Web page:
Books About Books · Reviews

“Midnight at the Bright Ideas Bookstore” by Matthew J. Sullivan

I started reading Midnight at the Bright Ideas Bookstore by Matthew J. Sullivan with Robin Sloan’s Mr. Penumbra’s 24-Hour Bookstore in mind. Let’s just say that I was in for a surprise.

Lydia Smith, a bookseller at Bright Ideas, has a traumatizing past she would like to forget. Joey Molina, one of the lost and lonely souls that meanders through the bookstore on a daily basis, is living a traumatizing present. He kills himself, she finds him, it all unravels.

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Books We Should Be Talking About · LGBTQA+ · Reviews

“This Child of Ours” by Sadie Pearse

That’s where you start; looking through a window at a family that feels just about right, that seems just about perfect. There’s a small voice though, a small voice that grows louder and bolder, making it impossible to ignore.

Riley is a seven-year-old child who is becoming. Riley is a self-aware seven-year-old child who feels out of place. Something is obviously not right, but could it be just a phase? “This Child of Ours” by Sadie Pearse takes a brave leap of faith into the world of Riley, Sally and Theo, a family trying to make sense of their world.

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Books That Came Out This Month · LGBTQA+ · Reviews

“She Wants It: Desire, Power, and Toppling the Patriarchy” by Jill Soloway

I am always late to the party – metaphorically speaking, I mean. I am usually early for everything else because I do not know how to negotiate a late entrance. I feel like at some point in these last few years I fell into a deep sleep from which I remember… well, nothing.

Finding my way back into the real world has been difficult. I keep being reminded that I have missed lifetimes of content and there are stimuli all around, surrounding me, enfolding me, suffocating me. I end up catching glimpses, not having enough mental space to go through wholeness. Then I found Transparent.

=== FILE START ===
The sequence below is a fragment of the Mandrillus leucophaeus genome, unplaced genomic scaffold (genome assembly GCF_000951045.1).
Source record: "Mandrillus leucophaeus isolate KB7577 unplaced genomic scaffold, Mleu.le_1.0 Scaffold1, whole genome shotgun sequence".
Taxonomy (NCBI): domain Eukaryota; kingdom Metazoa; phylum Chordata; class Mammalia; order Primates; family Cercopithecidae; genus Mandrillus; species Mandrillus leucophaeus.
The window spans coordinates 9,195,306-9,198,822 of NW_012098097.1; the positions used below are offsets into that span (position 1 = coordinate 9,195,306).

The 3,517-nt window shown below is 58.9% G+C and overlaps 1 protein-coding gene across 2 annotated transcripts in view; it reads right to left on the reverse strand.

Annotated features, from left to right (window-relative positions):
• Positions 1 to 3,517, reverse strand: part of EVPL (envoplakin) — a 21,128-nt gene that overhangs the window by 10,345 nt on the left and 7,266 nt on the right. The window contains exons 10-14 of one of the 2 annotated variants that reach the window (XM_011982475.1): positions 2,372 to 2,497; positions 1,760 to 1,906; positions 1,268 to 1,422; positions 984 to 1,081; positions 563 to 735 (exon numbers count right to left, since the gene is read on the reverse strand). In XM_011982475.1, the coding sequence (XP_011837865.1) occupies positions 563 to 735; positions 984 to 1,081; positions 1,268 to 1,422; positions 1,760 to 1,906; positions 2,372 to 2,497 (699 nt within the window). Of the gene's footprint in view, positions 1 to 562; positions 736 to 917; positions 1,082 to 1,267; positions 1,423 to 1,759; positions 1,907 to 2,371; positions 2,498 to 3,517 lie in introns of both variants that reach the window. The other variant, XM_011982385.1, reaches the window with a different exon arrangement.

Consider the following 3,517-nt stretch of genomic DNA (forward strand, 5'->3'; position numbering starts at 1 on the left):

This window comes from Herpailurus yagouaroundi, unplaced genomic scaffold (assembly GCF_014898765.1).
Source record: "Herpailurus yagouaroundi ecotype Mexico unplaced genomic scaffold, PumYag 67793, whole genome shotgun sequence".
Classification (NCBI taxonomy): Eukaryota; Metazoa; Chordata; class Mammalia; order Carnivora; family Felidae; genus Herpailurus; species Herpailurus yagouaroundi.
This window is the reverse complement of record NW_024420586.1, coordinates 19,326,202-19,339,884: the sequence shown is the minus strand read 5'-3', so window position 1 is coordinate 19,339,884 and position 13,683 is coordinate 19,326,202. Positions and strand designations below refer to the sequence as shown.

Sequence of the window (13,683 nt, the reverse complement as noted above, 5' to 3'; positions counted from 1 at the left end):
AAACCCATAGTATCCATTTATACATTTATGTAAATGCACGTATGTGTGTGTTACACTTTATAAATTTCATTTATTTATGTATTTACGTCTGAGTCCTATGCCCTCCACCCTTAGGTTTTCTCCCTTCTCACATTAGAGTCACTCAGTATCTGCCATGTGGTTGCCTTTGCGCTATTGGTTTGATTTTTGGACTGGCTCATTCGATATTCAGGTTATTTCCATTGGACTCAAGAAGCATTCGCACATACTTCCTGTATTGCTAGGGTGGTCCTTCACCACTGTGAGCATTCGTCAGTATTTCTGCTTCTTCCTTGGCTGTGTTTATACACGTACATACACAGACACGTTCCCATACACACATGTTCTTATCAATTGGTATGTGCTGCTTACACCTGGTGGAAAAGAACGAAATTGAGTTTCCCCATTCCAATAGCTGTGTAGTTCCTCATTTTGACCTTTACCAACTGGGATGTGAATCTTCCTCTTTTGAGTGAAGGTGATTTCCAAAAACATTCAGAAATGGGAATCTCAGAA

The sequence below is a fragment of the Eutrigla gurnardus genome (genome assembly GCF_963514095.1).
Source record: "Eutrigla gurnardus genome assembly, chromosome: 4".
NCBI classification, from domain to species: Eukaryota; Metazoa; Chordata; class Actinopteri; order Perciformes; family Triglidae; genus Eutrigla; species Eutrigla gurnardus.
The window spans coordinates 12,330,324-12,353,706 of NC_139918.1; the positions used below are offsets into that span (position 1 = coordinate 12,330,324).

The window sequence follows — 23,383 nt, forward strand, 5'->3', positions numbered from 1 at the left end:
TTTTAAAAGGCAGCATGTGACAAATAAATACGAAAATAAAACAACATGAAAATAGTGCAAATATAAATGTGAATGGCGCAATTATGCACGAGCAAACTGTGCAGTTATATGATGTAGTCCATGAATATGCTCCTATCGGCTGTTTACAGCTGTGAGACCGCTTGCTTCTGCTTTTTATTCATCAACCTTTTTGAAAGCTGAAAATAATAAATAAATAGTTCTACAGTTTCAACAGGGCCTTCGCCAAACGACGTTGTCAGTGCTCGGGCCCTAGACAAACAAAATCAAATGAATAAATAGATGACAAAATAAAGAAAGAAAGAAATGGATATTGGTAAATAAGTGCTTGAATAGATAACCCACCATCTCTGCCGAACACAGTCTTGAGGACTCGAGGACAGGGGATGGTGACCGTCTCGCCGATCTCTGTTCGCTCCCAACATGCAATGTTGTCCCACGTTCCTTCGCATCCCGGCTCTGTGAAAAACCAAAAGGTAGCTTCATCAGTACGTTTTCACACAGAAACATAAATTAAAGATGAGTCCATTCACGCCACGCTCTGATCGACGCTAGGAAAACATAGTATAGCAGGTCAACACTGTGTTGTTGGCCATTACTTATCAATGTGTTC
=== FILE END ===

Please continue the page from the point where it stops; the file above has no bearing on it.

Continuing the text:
It did not demand attention. Instead, it offered itself to me in the most unreserved of ways. I felt like I was gaining time instead of wasting it, gaining life. It had, it has, a soul, and that is why I just finished reading She Wants It: Desire, Power, and Toppling the Patriarchy.

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Dear friends*,

How are you? What is new?

I come back to you with a revelation: settling down in London is not something one does (or at least it’s not something someone like me does). It has been almost two years now and I have yet to feel like I have landed. Even though I have bought and put together furniture, it’s still… fleeting. Perhaps a rug will help, I have been thinking of purchasing one ever since I moved to the place I am currently at (third move is, or has been, the charm).

London is one of the most anxious cities I have ever lived in. I am always catching my breath, running left and right for no particular reason. The city has so much to offer that I have many times caught myself negotiating guilt over not having left the house for twenty four hours.

“I can never read all the books I want; I can never be all the people I want and live all the lives I want. I can never train myself in all the skills I want. And why do I want? I want to live and feel all the shades, tones and variations of mental and physical experience possible in my life. And I am horribly limited.”

Sylvia Plath says it all. There is something highly addictive about all this offer, about all this freedom to be whoever you are, whoever you want to be at any given time. It can be overwhelming, but that’s when Matt Haig comes to the rescue – I think his latest “Notes on a Nervous Planet” retaught me how to breathe. And speaking of books…

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“Jessica Jones: Alias [Vol.4]” by Brian Bendis & Michael Gaydos

I only realised I had no clue about how exactly Jessica had obtained her powers the moment I opened this last volume. It was a first step down a memory lane that grew into quite an experience. Again, they managed to create an emotional balance that had its peaks without ever being too much of anything. There was time, and space, for the whole spectrum to play out.

That said, I must confess I shuddered when Killgrave was first mentioned. I believe he was disturbingly well portrayed throughout the TV series, having left quite a dent behind, and was certainly not expecting his written version to feel even creepier. It was one of those surprises that I could have lived without, but that I am now embracing.